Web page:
Like many left-wing governments, Portugal is finding that being anti-austerity is popular at the ballot box but trickier to get past Brussels. Are property owners going to be targeted?
Portugal’s state budget for 2017 was always going to involve a delicate balancing act. The current coalition won power promising to reduce the burden of austerity on the residents of Portugal, but it faces pressure from Brussels. The EU is demanding Portugal do whatever it takes to avoid the need for a second bail-out.
“Shameful,” “short-term,” “timid,” and “a return to austerity,” are among the many descriptions that have emerged so far.
The proposals put forward have provoked some extreme reactions from all angles of the political spectrum. “Shameful,” “short-term,” “timid,” and “a return to austerity,” are among the many descriptions that have emerged so far.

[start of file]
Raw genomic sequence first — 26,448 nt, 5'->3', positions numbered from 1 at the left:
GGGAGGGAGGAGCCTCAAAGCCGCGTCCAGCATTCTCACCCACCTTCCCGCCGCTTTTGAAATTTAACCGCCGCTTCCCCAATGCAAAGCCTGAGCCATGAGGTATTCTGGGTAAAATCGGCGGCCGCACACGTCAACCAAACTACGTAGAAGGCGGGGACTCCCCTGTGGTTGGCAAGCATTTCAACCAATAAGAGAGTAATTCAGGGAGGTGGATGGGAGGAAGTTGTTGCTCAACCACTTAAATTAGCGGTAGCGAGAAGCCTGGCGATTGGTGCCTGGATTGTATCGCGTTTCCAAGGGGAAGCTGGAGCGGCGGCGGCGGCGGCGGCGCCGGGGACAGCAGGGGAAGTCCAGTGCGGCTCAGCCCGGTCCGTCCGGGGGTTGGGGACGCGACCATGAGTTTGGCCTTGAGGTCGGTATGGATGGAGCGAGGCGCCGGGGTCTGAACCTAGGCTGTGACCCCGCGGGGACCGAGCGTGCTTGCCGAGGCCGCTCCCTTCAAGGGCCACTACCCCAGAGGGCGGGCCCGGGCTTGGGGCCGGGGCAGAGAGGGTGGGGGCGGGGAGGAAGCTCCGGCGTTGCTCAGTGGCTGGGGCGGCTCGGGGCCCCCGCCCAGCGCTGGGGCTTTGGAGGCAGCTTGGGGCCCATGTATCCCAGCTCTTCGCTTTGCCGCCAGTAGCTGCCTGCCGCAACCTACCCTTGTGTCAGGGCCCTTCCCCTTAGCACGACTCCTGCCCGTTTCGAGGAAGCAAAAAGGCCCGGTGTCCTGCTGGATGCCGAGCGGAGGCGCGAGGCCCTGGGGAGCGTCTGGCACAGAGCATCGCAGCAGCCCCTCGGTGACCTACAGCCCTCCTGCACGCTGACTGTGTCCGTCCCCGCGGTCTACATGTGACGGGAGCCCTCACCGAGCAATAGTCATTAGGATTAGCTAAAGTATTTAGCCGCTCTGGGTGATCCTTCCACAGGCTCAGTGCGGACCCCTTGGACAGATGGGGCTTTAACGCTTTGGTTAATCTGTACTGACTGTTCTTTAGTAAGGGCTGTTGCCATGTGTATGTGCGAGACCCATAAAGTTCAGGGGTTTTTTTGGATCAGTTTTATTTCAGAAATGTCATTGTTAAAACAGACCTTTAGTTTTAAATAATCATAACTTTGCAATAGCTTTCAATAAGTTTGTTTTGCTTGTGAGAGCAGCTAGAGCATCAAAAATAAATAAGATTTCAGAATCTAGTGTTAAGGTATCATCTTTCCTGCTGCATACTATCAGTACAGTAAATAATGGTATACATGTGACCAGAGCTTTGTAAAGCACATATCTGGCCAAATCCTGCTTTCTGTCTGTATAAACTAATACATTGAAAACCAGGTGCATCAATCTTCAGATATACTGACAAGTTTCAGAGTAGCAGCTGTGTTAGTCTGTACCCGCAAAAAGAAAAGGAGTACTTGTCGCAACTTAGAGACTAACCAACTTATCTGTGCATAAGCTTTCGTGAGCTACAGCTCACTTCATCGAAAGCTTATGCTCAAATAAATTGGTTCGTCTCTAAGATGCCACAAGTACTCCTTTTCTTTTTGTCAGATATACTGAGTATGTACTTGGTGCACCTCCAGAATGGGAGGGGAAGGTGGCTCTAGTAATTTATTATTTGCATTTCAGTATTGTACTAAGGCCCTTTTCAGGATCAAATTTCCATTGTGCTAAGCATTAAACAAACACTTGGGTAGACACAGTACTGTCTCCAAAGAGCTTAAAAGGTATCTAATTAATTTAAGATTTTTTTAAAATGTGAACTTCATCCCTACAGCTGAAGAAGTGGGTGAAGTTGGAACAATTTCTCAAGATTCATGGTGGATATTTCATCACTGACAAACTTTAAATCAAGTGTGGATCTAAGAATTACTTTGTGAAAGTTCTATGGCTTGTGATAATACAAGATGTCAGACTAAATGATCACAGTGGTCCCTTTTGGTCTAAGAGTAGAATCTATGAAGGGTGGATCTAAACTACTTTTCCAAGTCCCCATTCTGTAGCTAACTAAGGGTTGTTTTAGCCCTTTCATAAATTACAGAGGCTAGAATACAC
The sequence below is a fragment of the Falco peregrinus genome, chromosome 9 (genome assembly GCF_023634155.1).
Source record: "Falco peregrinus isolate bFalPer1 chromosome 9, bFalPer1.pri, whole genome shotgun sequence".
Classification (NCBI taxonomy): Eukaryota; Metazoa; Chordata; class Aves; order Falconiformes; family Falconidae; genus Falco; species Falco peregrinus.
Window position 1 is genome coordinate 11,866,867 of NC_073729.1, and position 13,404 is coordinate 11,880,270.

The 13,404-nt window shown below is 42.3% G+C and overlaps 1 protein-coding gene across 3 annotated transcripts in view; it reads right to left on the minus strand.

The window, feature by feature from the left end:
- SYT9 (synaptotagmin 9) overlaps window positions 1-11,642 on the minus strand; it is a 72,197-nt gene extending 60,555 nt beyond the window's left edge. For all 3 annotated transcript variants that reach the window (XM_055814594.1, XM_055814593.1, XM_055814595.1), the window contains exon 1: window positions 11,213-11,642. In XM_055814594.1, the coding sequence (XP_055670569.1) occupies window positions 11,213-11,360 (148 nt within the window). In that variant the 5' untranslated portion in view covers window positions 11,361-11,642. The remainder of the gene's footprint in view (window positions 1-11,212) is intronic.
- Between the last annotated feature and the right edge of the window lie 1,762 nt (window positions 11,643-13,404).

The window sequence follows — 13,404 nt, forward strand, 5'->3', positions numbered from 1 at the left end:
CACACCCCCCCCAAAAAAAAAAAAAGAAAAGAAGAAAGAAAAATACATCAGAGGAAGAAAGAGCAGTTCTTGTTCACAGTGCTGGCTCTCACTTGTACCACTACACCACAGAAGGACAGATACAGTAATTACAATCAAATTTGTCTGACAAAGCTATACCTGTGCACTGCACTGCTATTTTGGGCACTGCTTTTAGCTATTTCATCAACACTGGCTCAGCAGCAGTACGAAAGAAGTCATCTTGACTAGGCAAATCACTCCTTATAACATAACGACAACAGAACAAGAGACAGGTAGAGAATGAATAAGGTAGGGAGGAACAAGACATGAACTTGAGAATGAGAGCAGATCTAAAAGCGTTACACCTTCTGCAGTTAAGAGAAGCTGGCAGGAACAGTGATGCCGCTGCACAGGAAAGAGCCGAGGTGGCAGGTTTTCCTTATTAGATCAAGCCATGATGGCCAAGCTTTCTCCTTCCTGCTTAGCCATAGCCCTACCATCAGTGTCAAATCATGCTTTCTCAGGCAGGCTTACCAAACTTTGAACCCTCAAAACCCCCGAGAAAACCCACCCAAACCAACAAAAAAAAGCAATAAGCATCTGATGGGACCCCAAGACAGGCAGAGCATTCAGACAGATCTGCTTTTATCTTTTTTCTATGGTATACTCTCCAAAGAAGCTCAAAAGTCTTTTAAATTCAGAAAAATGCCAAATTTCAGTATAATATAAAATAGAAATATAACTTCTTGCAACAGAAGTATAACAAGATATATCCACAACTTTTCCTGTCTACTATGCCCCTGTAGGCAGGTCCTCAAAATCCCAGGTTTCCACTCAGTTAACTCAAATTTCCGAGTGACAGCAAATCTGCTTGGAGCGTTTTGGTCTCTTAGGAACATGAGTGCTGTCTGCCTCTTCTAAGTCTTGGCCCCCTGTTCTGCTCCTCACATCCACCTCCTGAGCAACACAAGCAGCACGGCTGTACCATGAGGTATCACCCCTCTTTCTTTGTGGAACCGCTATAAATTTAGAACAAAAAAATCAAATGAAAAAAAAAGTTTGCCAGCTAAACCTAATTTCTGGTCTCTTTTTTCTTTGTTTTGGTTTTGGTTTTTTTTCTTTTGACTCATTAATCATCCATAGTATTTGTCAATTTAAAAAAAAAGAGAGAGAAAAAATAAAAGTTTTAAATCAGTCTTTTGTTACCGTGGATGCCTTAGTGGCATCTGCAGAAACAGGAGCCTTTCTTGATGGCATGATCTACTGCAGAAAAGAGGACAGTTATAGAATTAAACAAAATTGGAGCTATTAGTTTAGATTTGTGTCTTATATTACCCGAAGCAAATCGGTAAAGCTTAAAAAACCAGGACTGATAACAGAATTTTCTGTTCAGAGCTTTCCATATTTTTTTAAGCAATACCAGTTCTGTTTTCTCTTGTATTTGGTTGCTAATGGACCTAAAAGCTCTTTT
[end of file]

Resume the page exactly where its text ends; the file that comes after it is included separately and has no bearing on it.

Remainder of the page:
On the plus side, the budget looks like it may be enough to appease both Brussels and the ratings agencies. Secondly, the government’s popularity ratings are relatively high, just over five percent ahead of the opposition.
What’s in the 2017 Portugal Budget?
As with so many state budgets, the proposals for 2017 take with one hand and give with the other. Indirect taxes appear to be the main thing that will cost residents and boost the government coffers. These include increased taxes on tobacco and alcohol plus new taxes on sugary drinks and the purchase of cars and houses.
Most controversially for many, the draft budget proposes a significant tax increase on holiday rentals – raising this from 15 percent to 35 percent on profits made. There are also plans for IMI (council tax) rises on high-value properties.
By focusing so much on these indirect taxes, the government has managed to put together a budget proposal that reduces direct taxes and increases pensions. However, it’s still speculated that the end result will be a reduction in spending power for most.
It’s important to note that this budget is very much at proposal stage. It will be debated over the coming weeks before the final version is put to parliament at the end of November. As with any budget there will be winners and losers. However, at this early stage, the coalition seems to have come closer than many might have expected to pleasing as many concerned parties as possible.